It took some time for matters to straighten out between the Italian authorities of Campo PG 5 at Gavi and those officers and other ranks who were transferred there in June 1942 and subsequently. The camp was described by repatriates as an ‘officers’ punishment camp' or ‘bad boys’ camp', but though the Italian military authorities would admit that pericolosi were sent to it, they claimed that it differed from other camps only in that it was more difficult to escape from. Certainly camp security was taken seriously, for at one period 180 officer and 50 other rank prisoners1 were guarded by 14 Italian officers and 240 other ranks, including several carabinieri.

The ‘camp’ was an old castle, situated on a hill overlooking the village of Gavi, about twenty miles north-east of Genoa. Formerly used as a civil jail for criminals, its use for that purpose had been discontinued, according to some reports, because it proved too damp and unhealthy in the winter. Officers slept eight or ten to a cell twenty feet long by twelve wide, with one small barred window and one faint electric light. Like most buildings of its type it was woefully short of latrines and poorly off for water; there was no exercise space except the castle courtyards at restricted times, and even the use of the messroom was denied the prisoners.

1 This remained roughly the camp strength. By December 1942 there were twelve New Zealanders at Campo PG 5.

page 213 Indeed the restrictions for the first six weeks amounted to ill-treatment: there were no letters or cards for writing home, no means of obtaining cigarettes or necessary toilet articles, no Red Cross food parcels, no walks outside the camp. A Swiss representative, who had heard of the camp's existence only by chance, visited it at the end of July, from which time some of the defects began to be remedied. But there were numerous attempts at escape, each with an adverse effect on the camp conditions and each followed by the withdrawal at least temporarily of concessions already granted.

In March 1943 the ‘Generals’ camp'1 at Villa Vincigliata—Campo PG 12—was the scene of one of the most notable escapes of the war. It was notable not so much for its execution, which was matched by many other examples of clever planning and determination, but because the actual break-out was made by two generals, an air vice-marshal and three brigadiers, all above the age of most other men who attempted such exploits, and because two of the brigadiers2 succeeded in reaching Switzerland.3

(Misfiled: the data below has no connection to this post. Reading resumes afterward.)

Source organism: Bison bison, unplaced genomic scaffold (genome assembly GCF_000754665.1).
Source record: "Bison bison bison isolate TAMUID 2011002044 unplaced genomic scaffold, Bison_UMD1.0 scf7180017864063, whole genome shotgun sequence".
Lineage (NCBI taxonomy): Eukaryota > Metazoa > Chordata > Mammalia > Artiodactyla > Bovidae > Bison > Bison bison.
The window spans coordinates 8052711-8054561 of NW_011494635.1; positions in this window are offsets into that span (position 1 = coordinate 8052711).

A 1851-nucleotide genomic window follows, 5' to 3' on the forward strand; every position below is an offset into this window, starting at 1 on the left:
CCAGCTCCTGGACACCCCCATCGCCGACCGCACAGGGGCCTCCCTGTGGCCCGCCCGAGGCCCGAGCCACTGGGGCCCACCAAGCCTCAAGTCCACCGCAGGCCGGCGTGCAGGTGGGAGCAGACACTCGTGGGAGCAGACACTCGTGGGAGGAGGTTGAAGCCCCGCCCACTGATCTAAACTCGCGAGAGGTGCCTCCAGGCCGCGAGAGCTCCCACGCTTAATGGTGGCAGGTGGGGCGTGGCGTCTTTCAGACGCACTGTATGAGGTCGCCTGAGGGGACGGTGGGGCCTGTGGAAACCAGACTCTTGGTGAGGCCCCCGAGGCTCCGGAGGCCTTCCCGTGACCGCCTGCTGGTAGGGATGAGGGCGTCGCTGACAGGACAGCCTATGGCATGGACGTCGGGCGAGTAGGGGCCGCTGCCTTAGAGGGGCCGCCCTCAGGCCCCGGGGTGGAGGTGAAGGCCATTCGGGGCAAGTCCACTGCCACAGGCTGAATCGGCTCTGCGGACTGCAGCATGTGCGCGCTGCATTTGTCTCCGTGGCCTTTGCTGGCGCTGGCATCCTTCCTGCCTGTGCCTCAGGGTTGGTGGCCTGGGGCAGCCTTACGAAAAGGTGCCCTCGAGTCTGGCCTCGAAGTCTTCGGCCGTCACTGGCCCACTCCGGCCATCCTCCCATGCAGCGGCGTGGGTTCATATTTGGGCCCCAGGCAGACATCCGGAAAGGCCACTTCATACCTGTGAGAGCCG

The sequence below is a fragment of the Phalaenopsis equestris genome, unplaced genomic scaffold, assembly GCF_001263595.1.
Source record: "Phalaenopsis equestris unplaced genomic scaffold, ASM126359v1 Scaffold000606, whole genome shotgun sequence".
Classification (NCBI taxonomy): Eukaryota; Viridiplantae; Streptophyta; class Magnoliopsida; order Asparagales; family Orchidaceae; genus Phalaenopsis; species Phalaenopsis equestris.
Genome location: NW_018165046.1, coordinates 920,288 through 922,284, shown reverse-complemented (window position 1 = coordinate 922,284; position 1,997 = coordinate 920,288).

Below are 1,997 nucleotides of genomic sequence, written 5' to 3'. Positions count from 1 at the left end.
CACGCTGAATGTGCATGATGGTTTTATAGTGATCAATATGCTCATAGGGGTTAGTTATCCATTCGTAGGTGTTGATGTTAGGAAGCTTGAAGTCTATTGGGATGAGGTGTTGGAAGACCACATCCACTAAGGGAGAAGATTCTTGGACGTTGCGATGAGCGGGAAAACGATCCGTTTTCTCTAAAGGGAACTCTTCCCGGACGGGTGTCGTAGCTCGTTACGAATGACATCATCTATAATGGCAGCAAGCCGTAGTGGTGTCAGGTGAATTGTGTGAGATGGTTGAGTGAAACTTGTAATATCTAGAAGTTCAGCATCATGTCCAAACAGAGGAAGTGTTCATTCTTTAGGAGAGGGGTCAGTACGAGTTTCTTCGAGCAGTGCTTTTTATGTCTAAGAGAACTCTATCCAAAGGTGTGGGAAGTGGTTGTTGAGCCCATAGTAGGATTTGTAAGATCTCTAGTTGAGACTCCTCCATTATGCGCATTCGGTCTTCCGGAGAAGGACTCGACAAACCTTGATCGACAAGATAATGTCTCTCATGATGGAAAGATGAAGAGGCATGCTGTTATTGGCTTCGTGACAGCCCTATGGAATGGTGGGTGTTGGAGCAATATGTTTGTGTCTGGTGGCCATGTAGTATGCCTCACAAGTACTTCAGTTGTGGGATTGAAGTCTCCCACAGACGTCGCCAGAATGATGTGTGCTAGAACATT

There had been several unsuccessful attempts to escape from the villa by one or two of the officers in the spring and summer of 1942. Finally in September entry was gained to a disused and sealed-up chapel, from which a tunnel leading into the outer garden was begun. All the officers and other ranks in the camp assisted in some way in the tunnelling and other preparations for this attempt. On a wet evening—29 March 1943—the six men went out through the completed tunnel, and by 9.30 p.m. four were on their way to the railway station to catch a night train to Milan, and the two generals had set off to walk to the Swiss border. The latter and two of the others had the misfortune to be recaptured; but the two New Zealand brigadiers travelled by train to Como, and at half past ten on the evening following the break-out they crawled through the frontier wire near Chiasso into Switzerland.

Later in the year, separately and each with the assistance of the French Resistance Movement, they reached the borders of Spain. Brigadier Hargest was able to make his way to the British consulate in Barcelona and was flown to England in December. Brigadier Miles4 lost his life in Spain in this last stage of a game attempt to reach Allied territory.

1 There were at this stage in the camp one lieutenant-general, three major-generals, one air vice-marshal, eight brigadiers, two junior officers, and 14 other ranks.

2 Brigadiers R. Miles and J. Hargest, both of 2 NZEF.

3 Of the 1500 attempts at escape from Italy before the armistice known to British Military Intelligence only three (including these two) are on their records as having got clear of Italy.

4 Brig R. Miles, CBE, DSO and bar, MC, ED, m.i.d.; born Springston, 10 Dec 1892; Regular soldier; NZ Fd Arty 1914–19; CRA 2 NZ Div 1940–41; comd 2 NZEF (UK) 1940; wounded and p.w. 1 Dec 1941; died, Spain, 20 Oct 1943.